15 January 2010, slowhander @ 2:41 am
British Pride (Tricone 015/016)
Disc1. Opening – If I Don’t Be There By Morning – Worried Life Blues – Tulsa Time – Early In The Morning – Lay Down Sally – Wonderful Tonight – Country Boy
Eric Clapton: Guitar & Vocals
Tricone bring to public life the first show of EC’s Japan Tour of 1979 – the tour that made its way onto eternity with the official release of the timeless album “Just One Night”. Never pressed on silver discs before, this show used to circulate amongst collectors in either incomplete and/or poor quality forms….Tricone claim “British Pride” to be taken from an original, complete master tape. And to our enjoyment, it really is!!
If you like the “Just One Night” album, you have to love “British Pride”. EC’s playing is again memorable and also you’ll get a dose of Badge and Layla. There’s nothing else you can ask for!!
The first shows of every tour are usually the longest ones and this is no exception. Also, these shows usually see the performance of songs that are dropped from the setlist and are not played again. This is the case of Badge and La La La which, as far as I am concerned, this is the only date of the tour on which those two songs were played.
The show kicks off with Bob Dylan’s If I Don’tBe There By Morning, from the “Backless” album. Albert Lee plays the first guitar solo of the night followed by Chris Stainton on the keyboards. EC’s first solo takes place on Worried Life Blues and the wait is worthwhile. I’ve always found quite ironical the fact that EC kept Tulsa Time in the setlist after firing his North American band. Anyway, the rendition is very spirited, but being sandwiched between two blues numbers is sort of misplaced… Early In The Morning is the blues classic that sees EC play some good slide guitar. Chris Stainton’s work here deserves to be mentioned too.
Lay Down Sally is stretched to 6+ minutes and features some tasty guitar work from EC. Wonderful Tonight is close to the original – and a favourite of mine. It’s funny to hear EC change the order of the first two verses:
“It’s late in the evening; she’s brushing her long blonde hair.
After this, EC asks for “a big round applause for Albert Lee”, who sings and leads guitar on his hit Country Boy. At this point the tape fades out and Disc1 comes to an end. Disc2 fades in where we were left by Disc1, making it a very nice transition.
The Ramblin’ On My Mind / Have You Ever Loved A Woman medley is a masterpiece: EC sings and plays his heart out for nine minutes that seem like just one! With a great three-minute outro, Blues Power is full of energy. Knockin’ On Heaven’s Door – not included on “Just One Night” , it was later released on the “Timepieces 2″ compilation album- features EC playing some wah-wah guitar. Albert Lee plays the first solo and it is EC who closes the song.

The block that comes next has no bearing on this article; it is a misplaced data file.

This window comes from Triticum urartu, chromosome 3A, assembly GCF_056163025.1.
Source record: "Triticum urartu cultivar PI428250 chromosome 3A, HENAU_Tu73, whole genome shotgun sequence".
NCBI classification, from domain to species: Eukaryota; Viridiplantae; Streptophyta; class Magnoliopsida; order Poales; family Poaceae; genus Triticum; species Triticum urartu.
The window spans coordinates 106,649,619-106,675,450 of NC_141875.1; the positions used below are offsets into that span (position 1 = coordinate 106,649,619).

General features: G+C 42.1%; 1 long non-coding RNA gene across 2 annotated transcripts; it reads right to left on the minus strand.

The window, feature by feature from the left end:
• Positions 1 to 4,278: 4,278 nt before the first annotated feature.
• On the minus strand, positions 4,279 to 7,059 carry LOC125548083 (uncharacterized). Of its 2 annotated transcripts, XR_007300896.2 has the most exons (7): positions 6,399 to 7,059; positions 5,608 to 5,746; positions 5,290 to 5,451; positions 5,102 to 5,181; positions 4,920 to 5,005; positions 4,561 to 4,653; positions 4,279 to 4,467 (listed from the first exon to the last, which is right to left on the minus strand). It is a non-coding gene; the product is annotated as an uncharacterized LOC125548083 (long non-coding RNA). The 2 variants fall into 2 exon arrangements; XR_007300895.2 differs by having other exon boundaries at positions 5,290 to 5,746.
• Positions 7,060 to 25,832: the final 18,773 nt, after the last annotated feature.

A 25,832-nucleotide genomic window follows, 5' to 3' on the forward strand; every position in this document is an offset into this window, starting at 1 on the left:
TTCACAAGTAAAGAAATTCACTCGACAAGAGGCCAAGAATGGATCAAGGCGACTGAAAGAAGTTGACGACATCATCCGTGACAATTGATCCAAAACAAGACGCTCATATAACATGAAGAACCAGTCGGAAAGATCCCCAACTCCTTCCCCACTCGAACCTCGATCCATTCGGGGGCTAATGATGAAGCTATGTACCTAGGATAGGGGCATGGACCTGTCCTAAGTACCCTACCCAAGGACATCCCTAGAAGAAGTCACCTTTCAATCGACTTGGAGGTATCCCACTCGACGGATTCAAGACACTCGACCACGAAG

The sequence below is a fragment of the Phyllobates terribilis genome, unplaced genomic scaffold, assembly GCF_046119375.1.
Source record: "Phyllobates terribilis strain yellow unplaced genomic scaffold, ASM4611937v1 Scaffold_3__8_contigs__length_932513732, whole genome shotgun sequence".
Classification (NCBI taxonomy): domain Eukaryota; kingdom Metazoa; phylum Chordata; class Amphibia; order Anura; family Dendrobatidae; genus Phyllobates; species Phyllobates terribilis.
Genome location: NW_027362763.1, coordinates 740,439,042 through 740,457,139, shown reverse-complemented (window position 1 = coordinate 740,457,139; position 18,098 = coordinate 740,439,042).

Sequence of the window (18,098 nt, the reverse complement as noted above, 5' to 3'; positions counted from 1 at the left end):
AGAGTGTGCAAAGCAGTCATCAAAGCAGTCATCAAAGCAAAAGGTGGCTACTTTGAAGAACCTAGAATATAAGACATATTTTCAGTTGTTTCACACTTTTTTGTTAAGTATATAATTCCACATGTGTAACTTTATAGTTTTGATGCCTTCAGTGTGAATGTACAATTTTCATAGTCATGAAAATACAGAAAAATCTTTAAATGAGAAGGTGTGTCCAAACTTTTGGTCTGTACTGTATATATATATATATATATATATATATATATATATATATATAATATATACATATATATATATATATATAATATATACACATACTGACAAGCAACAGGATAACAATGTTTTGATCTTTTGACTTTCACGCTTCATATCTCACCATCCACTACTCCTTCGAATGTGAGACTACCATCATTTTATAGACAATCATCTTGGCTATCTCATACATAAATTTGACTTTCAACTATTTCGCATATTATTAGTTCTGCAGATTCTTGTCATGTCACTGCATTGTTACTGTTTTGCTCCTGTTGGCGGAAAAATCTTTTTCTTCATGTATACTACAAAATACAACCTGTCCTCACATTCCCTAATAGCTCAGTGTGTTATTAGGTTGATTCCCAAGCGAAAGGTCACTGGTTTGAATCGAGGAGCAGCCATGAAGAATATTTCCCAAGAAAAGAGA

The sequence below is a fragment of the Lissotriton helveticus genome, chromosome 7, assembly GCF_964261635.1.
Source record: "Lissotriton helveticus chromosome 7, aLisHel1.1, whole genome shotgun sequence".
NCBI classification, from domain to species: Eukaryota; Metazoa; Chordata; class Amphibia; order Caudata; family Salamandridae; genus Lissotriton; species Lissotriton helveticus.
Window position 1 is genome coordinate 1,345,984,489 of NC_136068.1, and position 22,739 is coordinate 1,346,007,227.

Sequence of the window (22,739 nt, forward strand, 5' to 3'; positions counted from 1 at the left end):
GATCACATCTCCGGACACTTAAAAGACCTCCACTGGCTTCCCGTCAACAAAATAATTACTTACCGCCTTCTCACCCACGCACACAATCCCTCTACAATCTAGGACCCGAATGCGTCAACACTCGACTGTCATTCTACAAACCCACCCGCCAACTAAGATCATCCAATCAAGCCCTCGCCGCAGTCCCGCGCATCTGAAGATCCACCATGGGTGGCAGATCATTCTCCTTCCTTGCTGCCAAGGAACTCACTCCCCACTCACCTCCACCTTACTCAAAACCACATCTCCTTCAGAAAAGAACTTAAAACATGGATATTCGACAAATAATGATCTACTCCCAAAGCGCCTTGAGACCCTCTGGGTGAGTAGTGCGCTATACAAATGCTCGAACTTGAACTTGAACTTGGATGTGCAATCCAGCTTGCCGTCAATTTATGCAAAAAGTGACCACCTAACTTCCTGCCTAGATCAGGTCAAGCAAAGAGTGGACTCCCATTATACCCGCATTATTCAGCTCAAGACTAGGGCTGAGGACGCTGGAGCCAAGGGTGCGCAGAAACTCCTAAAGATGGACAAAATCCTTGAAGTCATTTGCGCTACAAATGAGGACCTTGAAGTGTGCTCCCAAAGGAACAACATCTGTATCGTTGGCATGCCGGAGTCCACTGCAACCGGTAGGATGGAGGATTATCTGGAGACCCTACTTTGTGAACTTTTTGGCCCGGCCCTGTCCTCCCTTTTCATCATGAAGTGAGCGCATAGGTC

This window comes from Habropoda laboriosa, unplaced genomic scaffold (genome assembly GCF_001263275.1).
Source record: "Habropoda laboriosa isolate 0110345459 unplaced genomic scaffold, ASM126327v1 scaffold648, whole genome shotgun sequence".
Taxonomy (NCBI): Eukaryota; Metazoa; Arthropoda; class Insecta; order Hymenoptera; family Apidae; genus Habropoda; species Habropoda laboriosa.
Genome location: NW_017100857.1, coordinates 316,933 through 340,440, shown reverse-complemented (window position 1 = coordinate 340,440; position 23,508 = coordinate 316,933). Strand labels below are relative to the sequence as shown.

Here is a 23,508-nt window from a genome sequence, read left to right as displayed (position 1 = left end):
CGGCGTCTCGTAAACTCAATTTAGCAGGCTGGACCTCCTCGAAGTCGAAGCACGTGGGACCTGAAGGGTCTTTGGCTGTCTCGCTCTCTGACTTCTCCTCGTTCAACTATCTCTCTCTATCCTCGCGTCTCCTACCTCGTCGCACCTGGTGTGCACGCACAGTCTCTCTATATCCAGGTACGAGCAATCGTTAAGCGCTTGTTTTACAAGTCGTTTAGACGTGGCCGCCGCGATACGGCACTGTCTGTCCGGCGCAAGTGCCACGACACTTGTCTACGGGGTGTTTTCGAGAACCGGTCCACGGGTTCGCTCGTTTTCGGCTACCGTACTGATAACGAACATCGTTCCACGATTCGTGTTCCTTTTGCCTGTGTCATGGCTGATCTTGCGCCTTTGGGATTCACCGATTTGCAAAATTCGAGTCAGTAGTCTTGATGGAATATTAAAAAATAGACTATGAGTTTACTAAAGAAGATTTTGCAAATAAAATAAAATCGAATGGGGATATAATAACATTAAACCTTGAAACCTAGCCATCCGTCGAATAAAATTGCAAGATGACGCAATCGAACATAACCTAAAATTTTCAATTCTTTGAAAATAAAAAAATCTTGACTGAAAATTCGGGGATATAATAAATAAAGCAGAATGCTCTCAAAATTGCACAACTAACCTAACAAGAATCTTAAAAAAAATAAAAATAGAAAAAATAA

After Midnight is spectacular with the fine soloing that you would expect from our man. La La La (aka Tipitina) it’s a song I had never heard before. EC saves the vocals and the only guitar solo for him. Apparently recorded by Jerry Wexler and Ahmet Ertegun and with Professor Longhair back in 1953 in New Orleans, it was conceived as an eight bar blues.
The Dire Straits cover Setting Me Up preceeds Badge, one of my favourite segments of the show. The way EC soloes on Blackie on the first half just gives me goosebumps… All Our Pastimes is one of my favourite tracks on the “No Reason To Cry” album and I celebrate every time that I come accross a live version because it never dissapoints me. Not this time either!! If only EC would replace Wonderful Tonight by this someday…
Cocaine‘s arrangement for this tour remains my favourite of all-time but EC’s solo sounds unispired to me tonight. The audience is heard clapping along the song and it’s quite funny that even after Clapton’s last “Cocaine!” they keep clapping at the same pace… clearly not realizing the song has came to an end….. They will continue clapping until EC sees himself forced to say “Thank You!” after 20 seconds!! Layla‘s arrangement dispensed with the piano coda but the two-minute guitar solo makes up for that. Further On Up The Road is the only encore but it closes the show memorably with solos from EC, Chris Stainton, Albert Lee and EC again. EC farewells the audience by saying “Thanks again – thank you very much – thank you!“.
Tricone’s “British Pride” is the opening show of the “Just One Night” tour. Without cuts, it is complete, in excellent audience quality and features songs that wouldn’t be played again on the tour. Do you think these are enough reasons to score a copy? I just didn’t think twice.If you liked this review, buy me a cup of joe. (Suggested: $3 a shot or $7.5 for a double)
VN:F [1.9.22_1171]Eric Clapton - British Pride (Tricone 015/016),